Potentially lucrative plant, property and equipment
assets are often abandoned when estate tax
costs outweigh potential benefits

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What is the Estate Tax?
It is one of the oldest forms taxation of property held by an individual at the time of their death. An estate tax is a charge upon the decedent's entire estate, regardless of how it is disbursed. An alternative form of death tax is an inheritance tax (a tax levied on individuals receiving property from the estate). Taxes imposed upon death provide incentive to transfer assets before death.

Does business benefit from the estate tax?
Because of their pivotal role in a market economy, the hampering of small business and entrepreneurs not only directly limits their ability to produce, but also exerts a serious drag on economic growth throughout the entire economy. The cost of regulations and mandates leads to inefficiencies in the production of goods and services that are translated into lower income levels of national income, compensation of workers, and employment.

In terms of Small Business Growth...

Small businesses are a major source of jobs, especially new ones in the American economy. It is large businesses that downsize their labor force. Small businesses create jobs and grow in size. Through 1989, the real cost of government mandates and regulations fell by about 8%. This is the interval in which the remarkable job growth of the 1980ís took place. Between 1973-1981, both years containing a business cycle peak; 15,323,000 additional jobs were created. Between 1981-1989; 16,945,000 additional jobs were created. In the case of small business, regulatory costs tend to be spread over a relatively smaller output, meaning that their cost per unit is higher than average.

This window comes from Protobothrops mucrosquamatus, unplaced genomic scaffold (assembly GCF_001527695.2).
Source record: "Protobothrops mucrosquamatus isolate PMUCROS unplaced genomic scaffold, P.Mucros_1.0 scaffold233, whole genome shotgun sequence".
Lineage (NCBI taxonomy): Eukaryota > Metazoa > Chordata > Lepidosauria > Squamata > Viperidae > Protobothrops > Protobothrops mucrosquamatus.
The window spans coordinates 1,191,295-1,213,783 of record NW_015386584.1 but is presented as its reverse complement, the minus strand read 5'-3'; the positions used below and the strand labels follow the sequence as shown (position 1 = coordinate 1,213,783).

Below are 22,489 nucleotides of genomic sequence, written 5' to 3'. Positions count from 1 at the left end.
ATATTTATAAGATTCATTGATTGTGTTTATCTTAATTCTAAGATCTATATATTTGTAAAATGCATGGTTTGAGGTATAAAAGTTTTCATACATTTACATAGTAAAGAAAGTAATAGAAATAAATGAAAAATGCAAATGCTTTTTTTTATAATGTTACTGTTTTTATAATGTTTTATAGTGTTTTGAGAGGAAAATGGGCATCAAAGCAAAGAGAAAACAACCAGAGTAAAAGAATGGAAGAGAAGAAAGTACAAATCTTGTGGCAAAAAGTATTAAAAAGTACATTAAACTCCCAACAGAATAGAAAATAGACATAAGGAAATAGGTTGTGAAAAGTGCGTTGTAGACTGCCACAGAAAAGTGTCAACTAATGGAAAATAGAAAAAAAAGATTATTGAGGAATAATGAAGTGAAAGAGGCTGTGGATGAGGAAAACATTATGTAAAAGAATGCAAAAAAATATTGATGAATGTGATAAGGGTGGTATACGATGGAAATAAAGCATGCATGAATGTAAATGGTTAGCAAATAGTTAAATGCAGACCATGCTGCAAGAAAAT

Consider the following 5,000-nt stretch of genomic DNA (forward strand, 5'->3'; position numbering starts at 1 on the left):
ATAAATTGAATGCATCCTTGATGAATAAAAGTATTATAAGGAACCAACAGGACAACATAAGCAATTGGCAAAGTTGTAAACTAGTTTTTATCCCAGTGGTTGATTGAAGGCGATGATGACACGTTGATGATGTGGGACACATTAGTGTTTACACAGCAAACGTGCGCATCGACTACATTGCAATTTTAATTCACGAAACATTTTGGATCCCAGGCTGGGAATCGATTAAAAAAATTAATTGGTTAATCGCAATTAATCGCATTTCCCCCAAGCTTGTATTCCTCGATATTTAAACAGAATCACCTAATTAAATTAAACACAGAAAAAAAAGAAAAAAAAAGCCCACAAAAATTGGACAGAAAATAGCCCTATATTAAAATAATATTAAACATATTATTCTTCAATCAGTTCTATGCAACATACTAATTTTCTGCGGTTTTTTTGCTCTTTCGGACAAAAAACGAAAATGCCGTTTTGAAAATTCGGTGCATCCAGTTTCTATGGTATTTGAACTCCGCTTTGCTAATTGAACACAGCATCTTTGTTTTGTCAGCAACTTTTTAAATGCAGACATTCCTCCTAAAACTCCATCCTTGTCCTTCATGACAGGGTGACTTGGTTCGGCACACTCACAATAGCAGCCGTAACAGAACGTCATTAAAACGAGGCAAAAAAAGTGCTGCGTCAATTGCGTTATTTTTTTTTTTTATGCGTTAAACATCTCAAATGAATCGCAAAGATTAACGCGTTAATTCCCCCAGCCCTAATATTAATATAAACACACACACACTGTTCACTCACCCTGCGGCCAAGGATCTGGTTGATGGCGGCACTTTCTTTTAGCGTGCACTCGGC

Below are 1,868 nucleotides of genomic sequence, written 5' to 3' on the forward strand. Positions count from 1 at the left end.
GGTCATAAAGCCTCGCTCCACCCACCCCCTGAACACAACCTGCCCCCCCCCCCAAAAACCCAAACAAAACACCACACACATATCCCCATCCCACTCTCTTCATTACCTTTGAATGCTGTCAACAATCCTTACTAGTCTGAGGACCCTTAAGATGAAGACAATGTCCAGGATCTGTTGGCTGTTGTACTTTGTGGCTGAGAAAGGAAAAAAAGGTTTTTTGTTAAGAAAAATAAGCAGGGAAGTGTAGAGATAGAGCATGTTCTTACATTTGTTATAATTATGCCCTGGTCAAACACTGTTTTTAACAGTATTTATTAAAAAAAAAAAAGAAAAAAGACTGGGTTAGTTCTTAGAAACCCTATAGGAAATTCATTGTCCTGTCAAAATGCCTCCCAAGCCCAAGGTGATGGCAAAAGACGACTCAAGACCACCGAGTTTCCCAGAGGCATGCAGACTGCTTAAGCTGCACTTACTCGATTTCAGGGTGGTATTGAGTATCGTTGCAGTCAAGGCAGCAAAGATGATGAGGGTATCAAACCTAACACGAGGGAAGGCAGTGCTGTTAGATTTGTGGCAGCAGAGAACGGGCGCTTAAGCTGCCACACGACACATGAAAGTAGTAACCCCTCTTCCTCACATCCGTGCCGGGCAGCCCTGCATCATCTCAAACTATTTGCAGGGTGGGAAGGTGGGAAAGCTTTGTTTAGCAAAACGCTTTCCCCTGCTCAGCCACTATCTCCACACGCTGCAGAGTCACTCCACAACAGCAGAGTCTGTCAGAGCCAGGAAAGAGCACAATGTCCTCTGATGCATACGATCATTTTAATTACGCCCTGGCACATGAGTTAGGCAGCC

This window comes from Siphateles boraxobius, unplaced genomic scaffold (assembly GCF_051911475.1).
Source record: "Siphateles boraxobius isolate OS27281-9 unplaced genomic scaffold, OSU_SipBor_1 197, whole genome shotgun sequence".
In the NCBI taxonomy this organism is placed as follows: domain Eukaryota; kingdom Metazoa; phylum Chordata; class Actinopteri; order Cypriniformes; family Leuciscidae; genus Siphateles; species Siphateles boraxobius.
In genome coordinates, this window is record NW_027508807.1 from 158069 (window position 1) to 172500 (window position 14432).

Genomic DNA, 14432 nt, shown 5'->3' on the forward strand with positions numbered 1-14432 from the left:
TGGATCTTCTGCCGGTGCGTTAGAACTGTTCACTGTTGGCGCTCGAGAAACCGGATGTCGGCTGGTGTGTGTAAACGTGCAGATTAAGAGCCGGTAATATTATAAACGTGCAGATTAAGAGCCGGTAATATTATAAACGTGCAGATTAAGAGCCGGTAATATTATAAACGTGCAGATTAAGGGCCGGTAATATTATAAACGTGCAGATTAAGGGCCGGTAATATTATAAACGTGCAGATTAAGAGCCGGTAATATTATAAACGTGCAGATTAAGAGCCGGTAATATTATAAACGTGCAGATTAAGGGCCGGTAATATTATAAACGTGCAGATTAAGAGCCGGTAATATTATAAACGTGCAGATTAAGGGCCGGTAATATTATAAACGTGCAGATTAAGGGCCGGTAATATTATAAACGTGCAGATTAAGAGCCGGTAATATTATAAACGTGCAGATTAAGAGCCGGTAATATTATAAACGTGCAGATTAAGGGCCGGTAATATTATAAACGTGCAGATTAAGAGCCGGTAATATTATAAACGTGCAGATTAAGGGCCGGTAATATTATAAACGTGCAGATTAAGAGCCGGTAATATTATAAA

Given that firms that employ fewer than 100 employees account for more than half of the total employment in the US, the link between the pattern of variation in the costs on small business and both the acceleration of job growth in the 1980s is clear. Small business has long been recognized as the backbone of America's economy - employing almost 60% of the workforce and creating about 2/3 of the new jobs in the U.S. since the 1970's. Our tax laws should encourage rather than discourage the perpetuation of these businesses.

In terms of Family-Owned Business

While some individuals try to imply that the estate tax only affects the rich, in reality the burden falls on family businesses and their employees. Within the definition that the family controls the business either by stock or through management, 91% of all businesses in America are family owned. More than 70% of family businesses do not survive the second generation. 87% do not make it to the third generation. Family businesses look upon the death tax unfavorably. Ninety trade and industry organizations have formed the Family Business Estate Tax Coalition, whose sole purpose is to repeal the Death Tax. Approximately 60% of family businesses said they would be able to hire more people if the estate tax were eliminated.

In Terms of Entrepreneurship

Small business owners can be regarded as the nerve center of the market economy. Entrepreneurial discovery leads to unforeseeable breakthroughs, thus policies that target or disproportionately hinder small business will have damaging effects that undermine innovation and creatively throughout the economy. The market economy provides the only way to utilize the knowledge divided among many people. This knowledge is incorporated in a market process that provides entrepreuers the incentives to discover and correct imbalances in the economy. Entrepreneurs jump start the innovation, creativity, and dynamism in the market economy. The estate taxís 55% rate has roughly the same incentive effect as doubling an entrepreneurís top effective marginal income tax rate. As the rate rises, work yields, entrepreneurs become more likely to retire prematurely.

Placing Strains on the Economy...